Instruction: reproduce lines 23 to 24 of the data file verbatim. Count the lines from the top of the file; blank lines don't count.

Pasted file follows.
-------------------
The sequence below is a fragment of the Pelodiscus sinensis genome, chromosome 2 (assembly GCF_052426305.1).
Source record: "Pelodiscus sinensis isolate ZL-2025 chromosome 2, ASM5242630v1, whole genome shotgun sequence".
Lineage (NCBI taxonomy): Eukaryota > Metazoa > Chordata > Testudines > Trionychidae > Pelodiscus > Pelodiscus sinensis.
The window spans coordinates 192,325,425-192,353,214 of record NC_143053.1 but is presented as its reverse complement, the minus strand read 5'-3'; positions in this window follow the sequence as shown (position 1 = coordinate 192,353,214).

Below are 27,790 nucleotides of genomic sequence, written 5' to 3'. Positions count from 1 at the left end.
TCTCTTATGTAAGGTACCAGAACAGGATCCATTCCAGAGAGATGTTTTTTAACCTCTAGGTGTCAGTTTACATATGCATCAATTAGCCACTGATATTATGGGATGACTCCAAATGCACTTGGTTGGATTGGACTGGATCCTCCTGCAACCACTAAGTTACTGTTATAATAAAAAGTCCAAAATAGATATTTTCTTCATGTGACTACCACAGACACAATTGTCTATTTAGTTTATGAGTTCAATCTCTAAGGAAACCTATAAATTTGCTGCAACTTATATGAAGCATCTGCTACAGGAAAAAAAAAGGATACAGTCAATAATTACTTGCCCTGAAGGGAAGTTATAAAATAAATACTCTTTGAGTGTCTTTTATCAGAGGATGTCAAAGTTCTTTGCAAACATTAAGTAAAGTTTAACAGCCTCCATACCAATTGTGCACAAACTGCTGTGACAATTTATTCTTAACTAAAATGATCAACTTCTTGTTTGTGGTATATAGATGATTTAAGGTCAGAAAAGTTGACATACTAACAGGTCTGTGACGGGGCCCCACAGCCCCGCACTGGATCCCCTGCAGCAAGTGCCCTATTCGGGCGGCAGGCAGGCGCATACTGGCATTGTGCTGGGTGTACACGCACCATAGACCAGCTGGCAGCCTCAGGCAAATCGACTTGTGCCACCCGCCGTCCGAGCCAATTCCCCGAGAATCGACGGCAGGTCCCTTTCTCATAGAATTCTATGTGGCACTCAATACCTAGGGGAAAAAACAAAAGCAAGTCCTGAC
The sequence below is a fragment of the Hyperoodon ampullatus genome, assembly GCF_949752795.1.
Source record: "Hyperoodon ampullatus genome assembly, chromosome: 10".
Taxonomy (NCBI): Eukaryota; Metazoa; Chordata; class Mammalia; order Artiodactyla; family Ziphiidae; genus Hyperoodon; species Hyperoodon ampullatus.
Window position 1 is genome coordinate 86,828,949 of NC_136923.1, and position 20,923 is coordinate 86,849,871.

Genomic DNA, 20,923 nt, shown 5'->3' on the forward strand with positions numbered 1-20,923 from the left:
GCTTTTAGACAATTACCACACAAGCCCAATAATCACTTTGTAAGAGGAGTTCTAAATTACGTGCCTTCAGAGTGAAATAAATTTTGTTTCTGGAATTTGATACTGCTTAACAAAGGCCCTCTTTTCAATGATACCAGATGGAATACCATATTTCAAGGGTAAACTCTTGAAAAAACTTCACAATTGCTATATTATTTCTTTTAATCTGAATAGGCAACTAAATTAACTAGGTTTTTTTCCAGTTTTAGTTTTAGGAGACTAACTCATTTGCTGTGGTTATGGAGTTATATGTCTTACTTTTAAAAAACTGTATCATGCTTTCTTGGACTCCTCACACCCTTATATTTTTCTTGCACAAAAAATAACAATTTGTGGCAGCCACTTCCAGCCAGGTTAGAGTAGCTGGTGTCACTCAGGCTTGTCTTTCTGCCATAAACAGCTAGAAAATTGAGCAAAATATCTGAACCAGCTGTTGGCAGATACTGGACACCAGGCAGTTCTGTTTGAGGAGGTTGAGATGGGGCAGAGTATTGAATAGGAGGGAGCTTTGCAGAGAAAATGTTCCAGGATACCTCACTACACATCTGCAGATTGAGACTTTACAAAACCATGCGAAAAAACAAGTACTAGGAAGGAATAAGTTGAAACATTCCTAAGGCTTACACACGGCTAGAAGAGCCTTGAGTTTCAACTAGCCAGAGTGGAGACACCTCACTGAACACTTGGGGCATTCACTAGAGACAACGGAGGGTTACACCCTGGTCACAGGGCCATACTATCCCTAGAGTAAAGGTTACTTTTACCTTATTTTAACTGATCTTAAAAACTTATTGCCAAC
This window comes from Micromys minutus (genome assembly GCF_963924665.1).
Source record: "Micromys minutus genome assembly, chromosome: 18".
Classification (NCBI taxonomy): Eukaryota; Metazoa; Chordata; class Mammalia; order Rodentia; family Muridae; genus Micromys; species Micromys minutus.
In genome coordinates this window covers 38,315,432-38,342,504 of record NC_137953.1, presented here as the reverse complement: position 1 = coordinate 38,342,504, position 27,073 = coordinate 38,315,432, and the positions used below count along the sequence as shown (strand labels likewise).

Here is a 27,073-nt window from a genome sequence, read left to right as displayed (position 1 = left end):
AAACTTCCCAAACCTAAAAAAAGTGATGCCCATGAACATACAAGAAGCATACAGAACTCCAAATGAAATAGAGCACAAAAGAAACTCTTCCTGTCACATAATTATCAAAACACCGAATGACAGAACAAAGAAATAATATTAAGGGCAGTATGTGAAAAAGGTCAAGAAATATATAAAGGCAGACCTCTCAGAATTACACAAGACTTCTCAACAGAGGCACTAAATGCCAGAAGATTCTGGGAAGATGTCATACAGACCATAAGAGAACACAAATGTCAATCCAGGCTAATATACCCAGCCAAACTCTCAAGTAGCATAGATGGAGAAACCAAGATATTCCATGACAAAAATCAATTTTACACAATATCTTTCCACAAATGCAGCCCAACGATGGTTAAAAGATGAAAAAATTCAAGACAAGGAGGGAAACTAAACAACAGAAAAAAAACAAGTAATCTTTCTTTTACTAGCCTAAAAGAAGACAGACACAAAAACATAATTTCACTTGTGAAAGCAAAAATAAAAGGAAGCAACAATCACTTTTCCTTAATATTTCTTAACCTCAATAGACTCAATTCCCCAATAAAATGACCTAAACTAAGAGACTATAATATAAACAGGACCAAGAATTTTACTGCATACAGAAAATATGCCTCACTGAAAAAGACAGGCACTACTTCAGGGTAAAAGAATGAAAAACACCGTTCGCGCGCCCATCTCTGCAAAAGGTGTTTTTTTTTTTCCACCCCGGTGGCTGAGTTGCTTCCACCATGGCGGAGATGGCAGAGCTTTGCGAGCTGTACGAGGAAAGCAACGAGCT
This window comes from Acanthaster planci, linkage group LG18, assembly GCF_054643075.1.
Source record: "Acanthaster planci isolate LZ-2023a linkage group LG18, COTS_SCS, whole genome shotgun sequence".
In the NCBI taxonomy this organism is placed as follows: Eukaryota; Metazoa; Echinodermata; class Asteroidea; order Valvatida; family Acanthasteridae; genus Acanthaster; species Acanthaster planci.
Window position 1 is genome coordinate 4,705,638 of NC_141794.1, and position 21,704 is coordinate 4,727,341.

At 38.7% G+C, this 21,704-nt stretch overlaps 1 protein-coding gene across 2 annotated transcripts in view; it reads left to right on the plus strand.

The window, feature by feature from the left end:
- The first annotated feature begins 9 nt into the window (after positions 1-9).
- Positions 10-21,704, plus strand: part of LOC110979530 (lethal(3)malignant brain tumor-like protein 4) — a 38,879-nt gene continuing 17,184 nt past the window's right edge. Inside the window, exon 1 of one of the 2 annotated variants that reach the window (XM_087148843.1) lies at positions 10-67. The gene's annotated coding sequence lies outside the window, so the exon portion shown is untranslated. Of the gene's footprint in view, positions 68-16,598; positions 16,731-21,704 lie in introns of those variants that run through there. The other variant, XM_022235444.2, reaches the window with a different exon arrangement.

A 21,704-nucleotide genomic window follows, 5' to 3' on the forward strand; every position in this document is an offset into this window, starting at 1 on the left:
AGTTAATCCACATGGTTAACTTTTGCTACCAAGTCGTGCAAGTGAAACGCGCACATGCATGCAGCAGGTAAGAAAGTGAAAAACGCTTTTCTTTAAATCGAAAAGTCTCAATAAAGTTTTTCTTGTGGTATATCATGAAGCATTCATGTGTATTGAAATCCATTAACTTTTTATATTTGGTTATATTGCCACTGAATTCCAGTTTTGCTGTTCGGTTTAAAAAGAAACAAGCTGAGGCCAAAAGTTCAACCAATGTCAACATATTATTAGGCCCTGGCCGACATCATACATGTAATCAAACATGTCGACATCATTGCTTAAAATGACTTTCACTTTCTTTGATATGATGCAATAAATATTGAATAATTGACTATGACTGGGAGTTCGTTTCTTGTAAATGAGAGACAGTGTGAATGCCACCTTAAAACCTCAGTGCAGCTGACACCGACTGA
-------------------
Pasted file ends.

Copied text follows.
At 38.7% G+C, this 21,704-nt stretch overlaps 1 protein-coding gene across 2 annotated transcripts in view; it reads left to right on the plus strand.

The window, feature by feature from the left end: